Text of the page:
Canadian Tire has perhaps one of the best developed Canadian web presenses. They have nearly everything you can buy in-store online. But you have to pay shipping. Now if I’m a shopper and I see something I want at Canadian Tire online I can pay $8 to have it shipped to me in a week or I can get in my car and drive 5 minutes (seems like they have a CDN Tire every 2 KM now…) and buy it. Which makes more sense?
    Now look at HBC. You can’t actually buy anything from The Bay online. takes you to “Deals Outlet” which is an independently run HBC store with different products and inventory than any of the HBC retail stores. You can buy something at Deals Outlet and have it shipped to an HBC store (Bay, Zellers, Home Outfitters), but it takes as long as 3 weeks. I’d speculate that HBC isn’t putting any money into seriously developing an ecommerce site because there is an HBC store so close to 90% of the market. seems to be doing well because they offer free shipping on all orders. There are Future Shops nation wide, but without the burden of a shipping cost customers aren’t penalized for buying online for something they could get around the corner.
    In the USA because retailers can be very regional, going online can expand their market tenfold. In Canada, the big retailers lack incentive as they already reach the majority of the Canadian market.
    If Canadian retailers aren’t providing incentive to their customers to shop online, why will they?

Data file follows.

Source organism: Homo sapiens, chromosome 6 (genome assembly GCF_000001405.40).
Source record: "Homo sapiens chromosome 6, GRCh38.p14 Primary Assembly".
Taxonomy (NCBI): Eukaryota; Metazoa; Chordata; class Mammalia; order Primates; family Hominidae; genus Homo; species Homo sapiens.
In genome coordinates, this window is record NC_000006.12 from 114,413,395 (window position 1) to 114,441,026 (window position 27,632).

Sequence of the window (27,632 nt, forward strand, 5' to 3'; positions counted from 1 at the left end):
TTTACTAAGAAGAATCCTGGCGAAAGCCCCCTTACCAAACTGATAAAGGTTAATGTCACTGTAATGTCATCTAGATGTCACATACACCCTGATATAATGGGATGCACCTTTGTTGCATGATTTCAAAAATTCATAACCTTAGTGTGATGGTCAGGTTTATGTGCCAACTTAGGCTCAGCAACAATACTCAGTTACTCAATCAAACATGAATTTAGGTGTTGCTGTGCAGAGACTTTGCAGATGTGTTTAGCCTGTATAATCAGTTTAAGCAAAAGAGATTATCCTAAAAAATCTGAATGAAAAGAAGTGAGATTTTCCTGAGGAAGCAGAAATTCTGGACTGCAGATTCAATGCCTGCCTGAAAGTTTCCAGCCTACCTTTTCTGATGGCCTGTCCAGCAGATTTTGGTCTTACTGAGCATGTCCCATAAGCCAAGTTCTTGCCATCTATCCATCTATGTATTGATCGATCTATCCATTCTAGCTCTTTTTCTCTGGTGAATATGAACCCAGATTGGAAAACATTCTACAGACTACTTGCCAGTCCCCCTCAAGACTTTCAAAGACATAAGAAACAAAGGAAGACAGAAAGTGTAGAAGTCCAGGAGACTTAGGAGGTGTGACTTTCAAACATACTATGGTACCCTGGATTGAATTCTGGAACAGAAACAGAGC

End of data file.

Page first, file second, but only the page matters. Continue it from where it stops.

I think the market is ripe for a Canadian online only retailer or for a smaller established retailer to make a major splash online. This is where the growth will come from. Online competition will force a more concerted effort from the big Canadian brands. As they see it, and perhaps rightly so, they have everything to lose online and little to gain.

  2. June Macdonald

    Expanding on Ryan’s post, this is an old problem in Canada that has been debated in the DM industry for decades. As he points out, the selection is just not there and never has been.
    We don’t have the catalogue-shopping frenzy they have in the US, as it requires volume to make direct sales worthwhile, and between the need for fulfillment services, a call centre, website, promotion to build a trusted brand, etc, and support a business across a continent and 3 time zones, it’s not cheap. Therefore to invest in direct sales you need to have some guts and the willingness to stay in it for the long haul, especially for a market that has not been trained to shop direct. What has been noted in comparing shopping psychology between our countries is that we are more pragmatic, less emotional in our buy –basically at checkout our left brain says, “do I really trust Canada Post to deliver this in one piece soon?” (And actually I’ve found them pretty good…)

  3. Lynn

    As and avid online consumer (I’d much rather buy from the comfort of my living room than face a mall) I find your listed reasons naive, but then I don’t think I’m the typical Canadian consumer. The reason that I find myself having to go out and shop is lack of availability of quality Canadian eCommerce. Either a) I can’t find a Canadian consumer for the type of products that I’m looking for; b) the shipping costs are too much to make it worth it; or c) the web sites are so mickey-mouse that I don’t trust the vendor to get me the item. As Ryan and June said, the problems include availability, trust, and incentive.